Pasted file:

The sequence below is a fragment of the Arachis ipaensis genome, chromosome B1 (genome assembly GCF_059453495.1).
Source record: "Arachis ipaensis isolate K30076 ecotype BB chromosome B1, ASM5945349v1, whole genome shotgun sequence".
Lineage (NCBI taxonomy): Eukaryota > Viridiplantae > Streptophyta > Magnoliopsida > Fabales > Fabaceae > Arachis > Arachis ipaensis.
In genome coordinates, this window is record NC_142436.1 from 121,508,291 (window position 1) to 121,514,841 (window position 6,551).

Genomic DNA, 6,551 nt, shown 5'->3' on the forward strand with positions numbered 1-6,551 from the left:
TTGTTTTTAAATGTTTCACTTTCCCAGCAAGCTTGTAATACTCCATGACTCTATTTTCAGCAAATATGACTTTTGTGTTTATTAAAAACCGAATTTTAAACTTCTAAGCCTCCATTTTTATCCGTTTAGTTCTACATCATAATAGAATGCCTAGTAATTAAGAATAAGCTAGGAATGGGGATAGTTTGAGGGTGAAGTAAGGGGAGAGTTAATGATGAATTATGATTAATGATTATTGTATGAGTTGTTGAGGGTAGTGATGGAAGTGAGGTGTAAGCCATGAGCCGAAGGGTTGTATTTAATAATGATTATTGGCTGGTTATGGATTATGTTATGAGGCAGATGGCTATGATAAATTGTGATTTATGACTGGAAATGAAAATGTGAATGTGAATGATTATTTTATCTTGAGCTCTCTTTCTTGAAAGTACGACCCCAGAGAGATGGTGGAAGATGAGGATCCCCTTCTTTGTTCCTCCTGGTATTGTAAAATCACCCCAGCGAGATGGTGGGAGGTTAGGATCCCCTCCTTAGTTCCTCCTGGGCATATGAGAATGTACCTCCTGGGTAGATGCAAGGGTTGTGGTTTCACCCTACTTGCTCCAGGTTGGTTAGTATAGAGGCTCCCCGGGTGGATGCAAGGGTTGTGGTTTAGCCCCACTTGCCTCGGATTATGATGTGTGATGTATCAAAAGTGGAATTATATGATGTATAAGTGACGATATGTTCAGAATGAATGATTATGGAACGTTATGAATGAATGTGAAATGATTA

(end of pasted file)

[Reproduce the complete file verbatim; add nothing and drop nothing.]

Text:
The sequence below is a fragment of the Arachis ipaensis genome, chromosome B1 (genome assembly GCF_059453495.1).
Source record: "Arachis ipaensis isolate K30076 ecotype BB chromosome B1, ASM5945349v1, whole genome shotgun sequence".
Lineage (NCBI taxonomy): Eukaryota > Viridiplantae > Streptophyta > Magnoliopsida > Fabales > Fabaceae > Arachis > Arachis ipaensis.
In genome coordinates, this window is record NC_142436.1 from 121,508,291 (window position 1) to 121,514,841 (window position 6,551).

Genomic DNA, 6,551 nt, shown 5'->3' on the forward strand with positions numbered 1-6,551 from the left:
TTGTTTTTAAATGTTTCACTTTCCCAGCAAGCTTGTAATACTCCATGACTCTATTTTCAGCAAATATGACTTTTGTGTTTATTAAAAACCGAATTTTAAACTTCTAAGCCTCCATTTTTATCCGTTTAGTTCTACATCATAATAGAATGCCTAGTAATTAAGAATAAGCTAGGAATGGGGATAGTTTGAGGGTGAAGTAAGGGGAGAGTTAATGATGAATTATGATTAATGATTATTGTATGAGTTGTTGAGGGTAGTGATGGAAGTGAGGTGTAAGCCATGAGCCGAAGGGTTGTATTTAATAATGATTATTGGCTGGTTATGGATTATGTTATGAGGCAGATGGCTATGATAAATTGTGATTTATGACTGGAAATGAAAATGTGAATGTGAATGATTATTTTATCTTGAGCTCTCTTTCTTGAAAGTACGACCCCAGAGAGATGGTGGAAGATGAGGATCCCCTTCTTTGTTCCTCCTGGTATTGTAAAATCACCCCAGCGAGATGGTGGGAGGTTAGGATCCCCTCCTTAGTTCCTCCTGGGCATATGAGAATGTACCTCCTGGGTAGATGCAAGGGTTGTGGTTTCACCCTACTTGCTCCAGGTTGGTTAGTATAGAGGCTCCCCGGGTGGATGCAAGGGTTGTGGTTTAGCCCCACTTGCCTCGGATTATGATGTGTGATGTATCAAAAGTGGAATTATATGATGTATAAGTGACGATATGTTCAGAATGAATGATTATGGAACGTTATGAATGAATGTGAAATGATTA